Dr. Levy's CBT Blog
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If you’re looking for a therapist and getting confused about what those letters after their names mean, you’re not alone. There are a number of licenses in California that allow a provider to offer psychotherapy services to individuals, couples and families. All of them have to do with the kind and level of courses taken in school. Here is a quick (and non-exhaustive) cheat sheet.
First, know that all therapists in California must have a graduate degree, supervised clinical experience, and a State license (that is regularly renewed) in order to serve the public. Individuals with only an undergraduate degree cannot be licensed to provide psychotherapy. Within graduate programs, here are some common credentials that you may find. All of them can offer individual, couple’s, family, or group therapy.
1) PhD: Clinical Psychologists
These are professionals who have completed usually five to six years of graduate training, a research-based dissertation in clinical psychology, plus one year of post-doctoral training after graduation before getting licensed.
2) PsyD: Clinical Psychologists
Similar to PhDs, PsyD credentials are doctorate degrees in Psychology that follow the same pre- and post-doctoral training, with a lower emphasis in primary research during graduate school.
3) MD: Psychiatrists
These are medical doctors who have completed medical school and a specialized residency of four years in mental health. Psychiatrists are the only mental health providers on this list who can prescribe medications in California. Many of them also offer psychotherapy services, although it is not the main emphasis of most programs currently.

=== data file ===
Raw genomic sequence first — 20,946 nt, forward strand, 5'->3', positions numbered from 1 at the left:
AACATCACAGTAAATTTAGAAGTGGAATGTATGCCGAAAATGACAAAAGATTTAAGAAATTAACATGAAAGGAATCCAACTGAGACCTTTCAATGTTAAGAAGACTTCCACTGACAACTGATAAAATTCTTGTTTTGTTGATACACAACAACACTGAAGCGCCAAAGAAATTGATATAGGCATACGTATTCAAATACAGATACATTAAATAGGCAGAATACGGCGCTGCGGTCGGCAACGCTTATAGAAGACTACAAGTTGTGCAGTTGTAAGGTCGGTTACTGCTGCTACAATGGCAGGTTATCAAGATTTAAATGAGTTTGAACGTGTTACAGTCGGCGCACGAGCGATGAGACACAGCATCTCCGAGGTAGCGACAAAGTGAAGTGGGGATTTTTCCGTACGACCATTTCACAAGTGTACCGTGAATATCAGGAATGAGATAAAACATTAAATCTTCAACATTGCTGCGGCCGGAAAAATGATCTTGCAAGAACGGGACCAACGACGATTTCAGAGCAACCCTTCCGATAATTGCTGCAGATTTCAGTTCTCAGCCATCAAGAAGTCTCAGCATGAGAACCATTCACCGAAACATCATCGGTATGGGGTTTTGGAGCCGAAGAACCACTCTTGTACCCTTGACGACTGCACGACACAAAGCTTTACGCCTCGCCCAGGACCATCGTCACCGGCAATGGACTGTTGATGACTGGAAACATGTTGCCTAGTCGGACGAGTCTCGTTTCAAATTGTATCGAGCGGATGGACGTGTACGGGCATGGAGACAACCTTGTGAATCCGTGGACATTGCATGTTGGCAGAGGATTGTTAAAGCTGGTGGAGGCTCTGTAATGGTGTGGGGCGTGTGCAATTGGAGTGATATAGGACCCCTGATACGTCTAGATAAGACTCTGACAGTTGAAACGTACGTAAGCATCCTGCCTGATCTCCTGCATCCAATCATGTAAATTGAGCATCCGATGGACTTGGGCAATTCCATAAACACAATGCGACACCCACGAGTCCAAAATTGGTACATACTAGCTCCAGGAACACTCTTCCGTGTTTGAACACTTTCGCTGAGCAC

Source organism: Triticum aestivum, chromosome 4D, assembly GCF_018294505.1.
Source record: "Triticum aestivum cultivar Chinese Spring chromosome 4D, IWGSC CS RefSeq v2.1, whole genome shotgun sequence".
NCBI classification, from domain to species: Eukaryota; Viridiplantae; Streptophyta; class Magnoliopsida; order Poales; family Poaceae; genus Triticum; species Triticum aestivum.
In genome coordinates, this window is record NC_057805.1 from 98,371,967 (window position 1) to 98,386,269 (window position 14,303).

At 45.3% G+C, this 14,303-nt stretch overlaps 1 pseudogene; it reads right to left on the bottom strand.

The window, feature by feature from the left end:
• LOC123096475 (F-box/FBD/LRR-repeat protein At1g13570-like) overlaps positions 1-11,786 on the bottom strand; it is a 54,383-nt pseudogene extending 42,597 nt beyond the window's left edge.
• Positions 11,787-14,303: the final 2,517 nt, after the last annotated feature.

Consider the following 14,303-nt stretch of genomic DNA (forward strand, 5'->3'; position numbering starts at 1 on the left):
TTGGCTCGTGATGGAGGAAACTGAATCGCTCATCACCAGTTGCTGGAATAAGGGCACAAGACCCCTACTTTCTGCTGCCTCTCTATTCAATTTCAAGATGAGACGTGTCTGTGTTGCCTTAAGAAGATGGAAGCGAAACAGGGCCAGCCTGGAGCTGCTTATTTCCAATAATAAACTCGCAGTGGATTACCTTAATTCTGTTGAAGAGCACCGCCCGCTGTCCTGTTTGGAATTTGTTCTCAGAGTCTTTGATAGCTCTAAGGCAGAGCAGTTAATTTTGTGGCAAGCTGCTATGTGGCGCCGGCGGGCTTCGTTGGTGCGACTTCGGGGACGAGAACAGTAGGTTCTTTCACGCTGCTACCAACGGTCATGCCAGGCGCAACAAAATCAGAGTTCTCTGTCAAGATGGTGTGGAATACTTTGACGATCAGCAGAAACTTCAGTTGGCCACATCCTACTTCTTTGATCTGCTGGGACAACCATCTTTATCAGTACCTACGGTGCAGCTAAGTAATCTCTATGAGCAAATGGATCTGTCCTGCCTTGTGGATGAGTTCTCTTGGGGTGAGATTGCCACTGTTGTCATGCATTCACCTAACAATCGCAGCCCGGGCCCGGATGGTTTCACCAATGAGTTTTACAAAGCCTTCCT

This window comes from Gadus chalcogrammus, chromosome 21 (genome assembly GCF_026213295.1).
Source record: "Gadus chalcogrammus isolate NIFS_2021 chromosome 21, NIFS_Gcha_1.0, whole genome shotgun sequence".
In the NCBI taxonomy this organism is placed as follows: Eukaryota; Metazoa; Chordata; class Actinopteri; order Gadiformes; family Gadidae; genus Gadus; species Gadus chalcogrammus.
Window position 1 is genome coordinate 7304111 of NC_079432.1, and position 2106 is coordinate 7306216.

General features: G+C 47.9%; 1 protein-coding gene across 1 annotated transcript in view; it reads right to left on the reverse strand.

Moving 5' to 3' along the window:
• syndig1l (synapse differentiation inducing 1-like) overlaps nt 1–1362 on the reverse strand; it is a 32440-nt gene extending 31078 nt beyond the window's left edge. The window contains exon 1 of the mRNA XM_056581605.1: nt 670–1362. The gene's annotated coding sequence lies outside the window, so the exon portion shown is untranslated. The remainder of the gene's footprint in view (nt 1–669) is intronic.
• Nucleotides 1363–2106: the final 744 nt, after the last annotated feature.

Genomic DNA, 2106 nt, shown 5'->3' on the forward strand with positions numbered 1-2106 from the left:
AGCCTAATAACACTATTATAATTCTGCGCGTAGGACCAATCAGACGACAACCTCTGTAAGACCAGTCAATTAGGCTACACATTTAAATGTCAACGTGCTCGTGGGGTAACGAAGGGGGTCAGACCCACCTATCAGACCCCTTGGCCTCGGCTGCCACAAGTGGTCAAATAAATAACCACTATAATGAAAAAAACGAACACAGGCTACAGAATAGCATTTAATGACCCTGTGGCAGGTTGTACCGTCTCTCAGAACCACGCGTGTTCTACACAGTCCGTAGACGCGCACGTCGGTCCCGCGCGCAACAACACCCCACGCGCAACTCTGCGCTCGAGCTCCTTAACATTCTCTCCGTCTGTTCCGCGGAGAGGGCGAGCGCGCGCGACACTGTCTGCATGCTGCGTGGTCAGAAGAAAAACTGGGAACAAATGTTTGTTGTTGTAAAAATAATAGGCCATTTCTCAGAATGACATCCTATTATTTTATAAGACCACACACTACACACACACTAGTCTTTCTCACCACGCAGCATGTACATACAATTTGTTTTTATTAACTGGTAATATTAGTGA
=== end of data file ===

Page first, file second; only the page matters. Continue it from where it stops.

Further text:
4) MFT (or LMFT): Marriage and Family Therapists
These are therapists who have completed typically two years of graduate level courses, obtaining a Master’s degree in a mental health-related area, followed by two years or more of supervised practice before getting licensed.
5) LCSW: Licensed Clinical Social Workers
These processionals have attended graduate school in Social Work typically for two years, obtaining a Master’s degree in Social Work, followed by two years or more of supervised practice before getting licensed to provide counseling.
6) LPCC: Licensed Professional Clinical Counselor
This is a relatively new credential in California, but is similar to the ones above. These processionals have attended graduate school typically for two years, obtaining a Master’s degree in Counseling, followed by two years or more of supervised practice before getting licensed.
You can learn a bit more about the differences across these Master’s levels clinicians here.
Unlicensed Professionals/Professionals in Training
As you saw above, all mental health professionals will practice for a number of years under someone else’s supervision in order to accrue experience and develop expertise in psychotherapy. While these individuals are in training, you may meet them under the following credentials:
7) Psychology pre-doctoral intern (pre-doctoral degree, pre-licensure)
8) Psychology post-doctoral fellow or resident (post-doctoral degree, pre-licensure)
9) ASW: Associate Social Worker (post-master's degree, pre-licensure)
10) MFTi: MFT intern (post-master's degree, pre-licensure)
Each one of these professions is regulated by a different Board in the State of California; for example, psychology practice is overseen by the California Board of Psychology whereas MFTs practice according to the regulations of the Board of Behavioral Sciences.
You may find the best therapist for you at any of these training levels. Ultimately, you should be looking for someone with whom you connect, who helps you identify actionable treatment goals, and who helps you get there by combining the science of evidence-based treatments with the art of human relations.
Dr. Daniele Levy is a licensed psychologist offering CBT via Teletherapy from Menlo Park, CA. Her background uniquely combines leading edge training in behavioral sciences with deep expertise coaching and mentoring working professionals in dynamic organizations.
This website is provided for information purposes only. No professional relationship is assumed by use of this website.
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Bay Area Cognitive Behavioral Therapy (CBT)
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